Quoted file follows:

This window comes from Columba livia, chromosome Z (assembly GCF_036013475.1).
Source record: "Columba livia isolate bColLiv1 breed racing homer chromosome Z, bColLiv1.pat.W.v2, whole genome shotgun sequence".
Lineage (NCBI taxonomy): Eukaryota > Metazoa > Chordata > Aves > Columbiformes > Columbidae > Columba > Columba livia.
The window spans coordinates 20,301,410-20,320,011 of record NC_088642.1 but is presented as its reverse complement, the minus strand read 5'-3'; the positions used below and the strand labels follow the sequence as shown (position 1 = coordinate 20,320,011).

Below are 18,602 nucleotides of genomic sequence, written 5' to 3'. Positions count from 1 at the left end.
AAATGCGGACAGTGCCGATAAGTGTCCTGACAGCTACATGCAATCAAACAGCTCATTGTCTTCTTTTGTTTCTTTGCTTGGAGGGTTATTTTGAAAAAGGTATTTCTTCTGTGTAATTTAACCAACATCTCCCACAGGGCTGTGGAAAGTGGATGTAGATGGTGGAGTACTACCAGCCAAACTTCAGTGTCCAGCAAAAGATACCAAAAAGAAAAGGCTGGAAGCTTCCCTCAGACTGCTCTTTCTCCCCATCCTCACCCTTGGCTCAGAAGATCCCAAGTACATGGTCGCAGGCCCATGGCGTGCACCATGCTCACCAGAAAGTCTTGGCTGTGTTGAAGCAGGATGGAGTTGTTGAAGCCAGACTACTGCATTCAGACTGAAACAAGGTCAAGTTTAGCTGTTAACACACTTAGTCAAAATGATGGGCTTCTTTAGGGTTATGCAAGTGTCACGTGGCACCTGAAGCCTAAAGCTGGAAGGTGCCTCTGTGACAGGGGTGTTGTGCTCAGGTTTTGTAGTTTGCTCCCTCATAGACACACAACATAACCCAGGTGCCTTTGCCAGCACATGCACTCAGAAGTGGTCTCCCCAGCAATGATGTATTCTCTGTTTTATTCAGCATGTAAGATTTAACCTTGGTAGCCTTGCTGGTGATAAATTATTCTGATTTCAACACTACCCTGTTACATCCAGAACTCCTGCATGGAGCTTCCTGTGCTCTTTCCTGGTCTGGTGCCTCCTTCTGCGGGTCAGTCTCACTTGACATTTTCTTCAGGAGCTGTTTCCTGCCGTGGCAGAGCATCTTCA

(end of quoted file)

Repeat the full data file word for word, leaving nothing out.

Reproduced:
This window comes from Columba livia, chromosome Z (assembly GCF_036013475.1).
Source record: "Columba livia isolate bColLiv1 breed racing homer chromosome Z, bColLiv1.pat.W.v2, whole genome shotgun sequence".
Lineage (NCBI taxonomy): Eukaryota > Metazoa > Chordata > Aves > Columbiformes > Columbidae > Columba > Columba livia.
The window spans coordinates 20,301,410-20,320,011 of record NC_088642.1 but is presented as its reverse complement, the minus strand read 5'-3'; the positions used below and the strand labels follow the sequence as shown (position 1 = coordinate 20,320,011).

Below are 18,602 nucleotides of genomic sequence, written 5' to 3'. Positions count from 1 at the left end.
AAATGCGGACAGTGCCGATAAGTGTCCTGACAGCTACATGCAATCAAACAGCTCATTGTCTTCTTTTGTTTCTTTGCTTGGAGGGTTATTTTGAAAAAGGTATTTCTTCTGTGTAATTTAACCAACATCTCCCACAGGGCTGTGGAAAGTGGATGTAGATGGTGGAGTACTACCAGCCAAACTTCAGTGTCCAGCAAAAGATACCAAAAAGAAAAGGCTGGAAGCTTCCCTCAGACTGCTCTTTCTCCCCATCCTCACCCTTGGCTCAGAAGATCCCAAGTACATGGTCGCAGGCCCATGGCGTGCACCATGCTCACCAGAAAGTCTTGGCTGTGTTGAAGCAGGATGGAGTTGTTGAAGCCAGACTACTGCATTCAGACTGAAACAAGGTCAAGTTTAGCTGTTAACACACTTAGTCAAAATGATGGGCTTCTTTAGGGTTATGCAAGTGTCACGTGGCACCTGAAGCCTAAAGCTGGAAGGTGCCTCTGTGACAGGGGTGTTGTGCTCAGGTTTTGTAGTTTGCTCCCTCATAGACACACAACATAACCCAGGTGCCTTTGCCAGCACATGCACTCAGAAGTGGTCTCCCCAGCAATGATGTATTCTCTGTTTTATTCAGCATGTAAGATTTAACCTTGGTAGCCTTGCTGGTGATAAATTATTCTGATTTCAACACTACCCTGTTACATCCAGAACTCCTGCATGGAGCTTCCTGTGCTCTTTCCTGGTCTGGTGCCTCCTTCTGCGGGTCAGTCTCACTTGACATTTTCTTCAGGAGCTGTTTCCTGCCGTGGCAGAGCATCTTCA